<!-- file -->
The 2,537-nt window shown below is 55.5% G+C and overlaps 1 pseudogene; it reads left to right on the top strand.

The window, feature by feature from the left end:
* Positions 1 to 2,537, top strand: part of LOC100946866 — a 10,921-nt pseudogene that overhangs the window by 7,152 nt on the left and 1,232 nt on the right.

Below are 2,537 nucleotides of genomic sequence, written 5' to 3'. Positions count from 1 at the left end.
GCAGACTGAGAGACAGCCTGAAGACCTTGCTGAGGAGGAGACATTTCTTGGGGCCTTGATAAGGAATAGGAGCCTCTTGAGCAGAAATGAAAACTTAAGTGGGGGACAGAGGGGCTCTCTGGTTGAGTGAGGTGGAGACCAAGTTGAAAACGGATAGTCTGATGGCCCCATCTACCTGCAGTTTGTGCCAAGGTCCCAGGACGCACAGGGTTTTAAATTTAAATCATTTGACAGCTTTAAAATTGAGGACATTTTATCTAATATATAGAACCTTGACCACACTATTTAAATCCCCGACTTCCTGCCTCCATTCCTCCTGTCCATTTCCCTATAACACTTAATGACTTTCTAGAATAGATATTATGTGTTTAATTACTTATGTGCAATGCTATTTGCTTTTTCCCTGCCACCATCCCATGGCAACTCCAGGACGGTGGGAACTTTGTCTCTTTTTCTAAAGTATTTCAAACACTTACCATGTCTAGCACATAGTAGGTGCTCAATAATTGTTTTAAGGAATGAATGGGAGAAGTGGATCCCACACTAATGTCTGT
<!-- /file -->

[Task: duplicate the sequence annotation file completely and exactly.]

The 2,537-nt window shown below is 55.5% G+C and overlaps 1 pseudogene; it reads left to right on the top strand.

The window, feature by feature from the left end:
* Positions 1 to 2,537, top strand: part of LOC100946866 — a 10,921-nt pseudogene that overhangs the window by 7,152 nt on the left and 1,232 nt on the right.

Below are 2,537 nucleotides of genomic sequence, written 5' to 3'. Positions count from 1 at the left end.
GCAGACTGAGAGACAGCCTGAAGACCTTGCTGAGGAGGAGACATTTCTTGGGGCCTTGATAAGGAATAGGAGCCTCTTGAGCAGAAATGAAAACTTAAGTGGGGGACAGAGGGGCTCTCTGGTTGAGTGAGGTGGAGACCAAGTTGAAAACGGATAGTCTGATGGCCCCATCTACCTGCAGTTTGTGCCAAGGTCCCAGGACGCACAGGGTTTTAAATTTAAATCATTTGACAGCTTTAAAATTGAGGACATTTTATCTAATATATAGAACCTTGACCACACTATTTAAATCCCCGACTTCCTGCCTCCATTCCTCCTGTCCATTTCCCTATAACACTTAATGACTTTCTAGAATAGATATTATGTGTTTAATTACTTATGTGCAATGCTATTTGCTTTTTCCCTGCCACCATCCCATGGCAACTCCAGGACGGTGGGAACTTTGTCTCTTTTTCTAAAGTATTTCAAACACTTACCATGTCTAGCACATAGTAGGTGCTCAATAATTGTTTTAAGGAATGAATGGGAGAAGTGGATCCCACACTAATGTCTGT